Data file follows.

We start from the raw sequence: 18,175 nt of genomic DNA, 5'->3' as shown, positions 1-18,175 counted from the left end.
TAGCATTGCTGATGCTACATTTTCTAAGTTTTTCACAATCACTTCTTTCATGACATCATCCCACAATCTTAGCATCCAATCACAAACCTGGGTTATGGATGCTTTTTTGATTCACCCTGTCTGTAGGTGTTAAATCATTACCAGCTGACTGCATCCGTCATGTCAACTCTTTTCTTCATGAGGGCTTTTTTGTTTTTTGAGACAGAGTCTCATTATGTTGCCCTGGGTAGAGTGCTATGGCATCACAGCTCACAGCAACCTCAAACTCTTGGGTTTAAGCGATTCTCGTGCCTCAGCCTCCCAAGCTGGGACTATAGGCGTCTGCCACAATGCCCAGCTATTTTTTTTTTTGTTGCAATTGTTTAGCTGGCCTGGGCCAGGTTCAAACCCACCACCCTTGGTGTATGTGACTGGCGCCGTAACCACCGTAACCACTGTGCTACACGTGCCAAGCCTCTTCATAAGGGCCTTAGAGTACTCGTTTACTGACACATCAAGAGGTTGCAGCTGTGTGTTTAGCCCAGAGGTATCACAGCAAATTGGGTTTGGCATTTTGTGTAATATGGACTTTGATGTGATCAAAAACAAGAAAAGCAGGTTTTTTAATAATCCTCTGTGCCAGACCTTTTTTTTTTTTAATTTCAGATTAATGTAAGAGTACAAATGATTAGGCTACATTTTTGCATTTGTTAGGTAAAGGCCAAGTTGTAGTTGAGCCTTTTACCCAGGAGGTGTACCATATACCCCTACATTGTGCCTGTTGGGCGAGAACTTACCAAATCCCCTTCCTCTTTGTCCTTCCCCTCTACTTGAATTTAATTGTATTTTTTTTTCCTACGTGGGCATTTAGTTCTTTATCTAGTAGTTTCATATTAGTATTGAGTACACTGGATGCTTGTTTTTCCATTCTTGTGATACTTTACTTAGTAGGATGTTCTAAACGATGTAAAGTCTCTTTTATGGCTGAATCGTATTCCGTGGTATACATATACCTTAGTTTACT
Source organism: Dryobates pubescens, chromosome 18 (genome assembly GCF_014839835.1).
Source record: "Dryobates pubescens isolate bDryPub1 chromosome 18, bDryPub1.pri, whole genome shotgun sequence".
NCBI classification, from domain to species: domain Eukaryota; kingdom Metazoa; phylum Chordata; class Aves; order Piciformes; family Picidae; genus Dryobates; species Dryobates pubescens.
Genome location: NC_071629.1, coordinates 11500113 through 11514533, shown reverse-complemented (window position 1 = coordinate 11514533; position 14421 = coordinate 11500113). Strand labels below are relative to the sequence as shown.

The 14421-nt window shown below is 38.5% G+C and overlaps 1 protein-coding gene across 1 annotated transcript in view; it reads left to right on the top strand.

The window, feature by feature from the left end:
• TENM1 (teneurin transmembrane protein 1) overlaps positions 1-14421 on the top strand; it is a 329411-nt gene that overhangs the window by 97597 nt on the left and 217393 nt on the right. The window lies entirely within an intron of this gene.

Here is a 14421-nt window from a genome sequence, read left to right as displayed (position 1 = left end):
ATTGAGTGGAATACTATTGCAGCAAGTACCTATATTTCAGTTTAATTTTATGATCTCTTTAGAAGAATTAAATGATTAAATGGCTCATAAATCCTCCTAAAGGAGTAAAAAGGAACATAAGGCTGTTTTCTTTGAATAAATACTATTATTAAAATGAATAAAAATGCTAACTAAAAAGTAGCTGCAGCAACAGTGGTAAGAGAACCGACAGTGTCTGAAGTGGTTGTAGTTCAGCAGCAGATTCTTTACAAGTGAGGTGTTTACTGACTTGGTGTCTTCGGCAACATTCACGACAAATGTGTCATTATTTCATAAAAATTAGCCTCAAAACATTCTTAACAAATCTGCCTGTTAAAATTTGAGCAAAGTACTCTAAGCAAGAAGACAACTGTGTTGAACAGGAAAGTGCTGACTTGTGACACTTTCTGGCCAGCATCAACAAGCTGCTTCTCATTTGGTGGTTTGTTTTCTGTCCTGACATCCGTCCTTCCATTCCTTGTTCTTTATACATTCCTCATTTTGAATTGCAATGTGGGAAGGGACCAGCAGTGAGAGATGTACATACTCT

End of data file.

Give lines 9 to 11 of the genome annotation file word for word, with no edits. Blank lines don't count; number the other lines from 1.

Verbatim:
• TENM1 (teneurin transmembrane protein 1) overlaps positions 1-14421 on the top strand; it is a 329411-nt gene that overhangs the window by 97597 nt on the left and 217393 nt on the right. The window lies entirely within an intron of this gene.

Here is a 14421-nt window from a genome sequence, read left to right as displayed (position 1 = left end):
ATTGAGTGGAATACTATTGCAGCAAGTACCTATATTTCAGTTTAATTTTATGATCTCTTTAGAAGAATTAAATGATTAAATGGCTCATAAATCCTCCTAAAGGAGTAAAAAGGAACATAAGGCTGTTTTCTTTGAATAAATACTATTATTAAAATGAATAAAAATGCTAACTAAAAAGTAGCTGCAGCAACAGTGGTAAGAGAACCGACAGTGTCTGAAGTGGTTGTAGTTCAGCAGCAGATTCTTTACAAGTGAGGTGTTTACTGACTTGGTGTCTTCGGCAACATTCACGACAAATGTGTCATTATTTCATAAAAATTAGCCTCAAAACATTCTTAACAAATCTGCCTGTTAAAATTTGAGCAAAGTACTCTAAGCAAGAAGACAACTGTGTTGAACAGGAAAGTGCTGACTTGTGACACTTTCTGGCCAGCATCAACAAGCTGCTTCTCATTTGGTGGTTTGTTTTCTGTCCTGACATCCGTCCTTCCATTCCTTGTTCTTTATACATTCCTCATTTTGAATTGCAATGTGGGAAGGGACCAGCAGTGAGAGATGTACATACTCT